FOREIGN Minister Miroslav Lajčák has served in diplomatic posts in Moscow, Tokyo and Belgrade. From 2007 to 2009 he was High Representative/EU Special Representative for Bosnia and Herzegovina, the position created by the Dayton Accords that ended the Bosnia War, which is meant to aid the country in its transition to a functioning democratic state. This is his second stint as foreign minister. He recently sat down to talk about developments in Slovak foreign policy and his plans for the future.

The Slovak Spectator (TSS): You are in charge of drafting the country’s human rights strategy. This process has been delayed. Why?
Miroslav Lajčák (ML):
It is extended.

TSS: What is the difference?
ML:
This strategy is a Slovak initiative. It was proposed by the previous government. We picked it up. There is no international obligation committing us to do so and only one European country – the Netherlands – that has also done so. There are no deadlines.

The moment we started, we were overwhelmed by a massive, emotional and aggressive reaction [as the discussion turned to rights for LGBTI persons]. Why would I insist on a deadline which is voluntary, ignoring the atmosphere in society? I would rather extend the process six months to give us time to discuss. Otherwise it feels like something is being cooked up behind closed doors.

Rumours have been spread, which are lies, saying we are going to destroy traditional families, traditional values. Twenty years into Slovakia’s independence, we want to reflect on what we have, where we stand in relation to our international commitments and the protection of vulnerable groups. It’s not a law, it’s a strategy. In a way it’s a mirror.

TSS: What will you include in the document?
ML:
There is a gap between our international commitments and the practical implementation or people’s awareness of these rights and the mechanisms for protecting these rights. One thing that will be there is to focus on human rights education.

There is a need for a cultivated discussion of issues on which there are different views. Obviously the LGBTI discussion represents that biggest level of polarisation in society. The Roma issues are of course something that needs our attention. We are not going to let anybody use the strategy to impose the view of one group of people on another. There are also other groups of vulnerable people, elderly, children and disabled people.

TSS: At the end of 2013, you went to Iran to negotiate the return of the last of two Slovaks held by the Iranians over allegations of espionage. What did you offer in exchange?
ML:
We were clear and firm in our position. We did not make any concession money-wise or by way of our values. The way of communication was the right one obviously, because it delivered results. We were set on quiet diplomacy and very intensive communication, treating the issue as a consular issue without entering into polemics about the specifics of the case. We also managed to convince the Iranian side that to find an amicable solution is better for them.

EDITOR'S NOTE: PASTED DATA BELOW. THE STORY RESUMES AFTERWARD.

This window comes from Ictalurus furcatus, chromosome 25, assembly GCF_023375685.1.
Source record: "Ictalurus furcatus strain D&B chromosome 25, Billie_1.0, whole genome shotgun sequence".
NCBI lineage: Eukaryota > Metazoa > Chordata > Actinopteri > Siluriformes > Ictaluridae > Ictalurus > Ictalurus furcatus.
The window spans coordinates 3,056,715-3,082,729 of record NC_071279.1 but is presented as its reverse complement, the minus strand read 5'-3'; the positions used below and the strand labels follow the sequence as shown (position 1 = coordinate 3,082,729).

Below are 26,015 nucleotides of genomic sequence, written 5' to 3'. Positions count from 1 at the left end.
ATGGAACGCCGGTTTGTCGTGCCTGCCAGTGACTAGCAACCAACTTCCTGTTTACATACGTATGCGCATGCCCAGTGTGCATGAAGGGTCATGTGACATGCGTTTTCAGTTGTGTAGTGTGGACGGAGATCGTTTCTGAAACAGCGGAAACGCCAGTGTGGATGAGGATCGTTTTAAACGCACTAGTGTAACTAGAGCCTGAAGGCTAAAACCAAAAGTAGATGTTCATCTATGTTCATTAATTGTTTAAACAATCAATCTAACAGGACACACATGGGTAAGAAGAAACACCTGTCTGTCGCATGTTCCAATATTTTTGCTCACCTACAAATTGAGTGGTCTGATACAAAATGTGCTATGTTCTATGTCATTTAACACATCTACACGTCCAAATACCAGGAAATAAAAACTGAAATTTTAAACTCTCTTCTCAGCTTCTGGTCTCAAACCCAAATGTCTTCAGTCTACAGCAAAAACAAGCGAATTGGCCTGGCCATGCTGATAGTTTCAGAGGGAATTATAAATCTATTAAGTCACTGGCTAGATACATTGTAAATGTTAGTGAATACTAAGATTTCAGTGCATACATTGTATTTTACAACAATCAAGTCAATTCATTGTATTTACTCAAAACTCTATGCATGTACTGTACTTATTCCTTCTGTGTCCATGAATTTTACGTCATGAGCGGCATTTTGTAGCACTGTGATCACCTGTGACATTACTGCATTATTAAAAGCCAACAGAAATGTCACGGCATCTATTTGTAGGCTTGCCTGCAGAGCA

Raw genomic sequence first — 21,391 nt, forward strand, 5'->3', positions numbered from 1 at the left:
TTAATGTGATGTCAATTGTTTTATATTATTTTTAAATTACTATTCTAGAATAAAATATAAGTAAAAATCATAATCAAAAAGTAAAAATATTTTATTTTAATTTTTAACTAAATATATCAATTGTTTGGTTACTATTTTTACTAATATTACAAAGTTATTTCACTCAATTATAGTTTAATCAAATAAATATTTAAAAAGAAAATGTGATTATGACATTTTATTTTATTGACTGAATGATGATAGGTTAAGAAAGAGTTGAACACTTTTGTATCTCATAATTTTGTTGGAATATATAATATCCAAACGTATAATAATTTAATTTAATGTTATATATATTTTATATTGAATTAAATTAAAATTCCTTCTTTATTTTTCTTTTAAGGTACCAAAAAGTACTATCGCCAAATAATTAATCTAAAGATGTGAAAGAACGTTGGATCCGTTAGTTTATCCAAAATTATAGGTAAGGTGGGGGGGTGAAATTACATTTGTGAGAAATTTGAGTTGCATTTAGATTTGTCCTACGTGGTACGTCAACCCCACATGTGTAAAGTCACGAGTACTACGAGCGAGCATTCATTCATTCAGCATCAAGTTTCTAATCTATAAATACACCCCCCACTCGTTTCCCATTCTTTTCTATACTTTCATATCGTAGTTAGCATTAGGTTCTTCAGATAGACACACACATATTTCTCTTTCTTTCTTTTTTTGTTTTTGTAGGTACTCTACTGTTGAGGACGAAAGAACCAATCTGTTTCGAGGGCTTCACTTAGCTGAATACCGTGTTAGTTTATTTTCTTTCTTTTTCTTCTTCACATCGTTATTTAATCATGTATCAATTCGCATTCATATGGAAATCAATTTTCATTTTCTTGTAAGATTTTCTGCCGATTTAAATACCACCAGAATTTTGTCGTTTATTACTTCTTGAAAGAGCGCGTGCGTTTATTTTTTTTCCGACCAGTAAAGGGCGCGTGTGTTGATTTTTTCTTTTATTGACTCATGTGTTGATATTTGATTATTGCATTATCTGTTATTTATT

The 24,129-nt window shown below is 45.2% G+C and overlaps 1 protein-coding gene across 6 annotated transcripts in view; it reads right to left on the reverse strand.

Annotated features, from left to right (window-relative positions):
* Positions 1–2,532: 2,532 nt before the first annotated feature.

Iran, with the new leadership, is showing a new face. We also managed to have these guys avoid being formally charged with violating the law.

TSS: There are some 200 Slovak soldiers in Afghanistan. Two were killed just after Christmas and another earlier last year. What is your plan for the future?
ML:
We will stay to the end of the ISAF mission and we are ready to stay beyond. Of course all of this depends on signing the security agreement [with the Afghan government]. It is one of our top commitments for development assistance and we feel committed.

TSS: But is there something in Slovakia’s national interest about being there?
ML:
It’s not about the particular interests of Slovakia. It’s about our commitment to our membership in NATO. That is how we understand the alliance. It is giving and taking. This is a mission in a UN Security Council resolution-based mission. There were some voices of opposition after these tragic incidents, but the vast majority of our public thinks it is important we stay. Either we export security or we will be importing insecurity.

TSS: There are rumours you are a candidate for other jobs. UN Secretary General is one, European Commissioner is another, possibly prime minister if Prime Minister Robert Fico wins presidential elections in March. So, are you interested?
ML:
I am not aspiring for any job. I am the foreign minister of my country and this keeps me happy. I don’t waste my time speculating. All the jobs I ever had in my life are not jobs that I applied for.

TSS: And you have no interest being prime minister starting next month?
ML:
People should do what they understand and for me it is foreign policy. I still enjoy it and this is what I want to continue doing. The prime minister must be somebody who knows the party rank and file, who has been through the dirt of opposition. I don’t believe I would even theoretically be eligible. I am only a part of Slovakia’s internal politics as much as I must be to be foreign minister.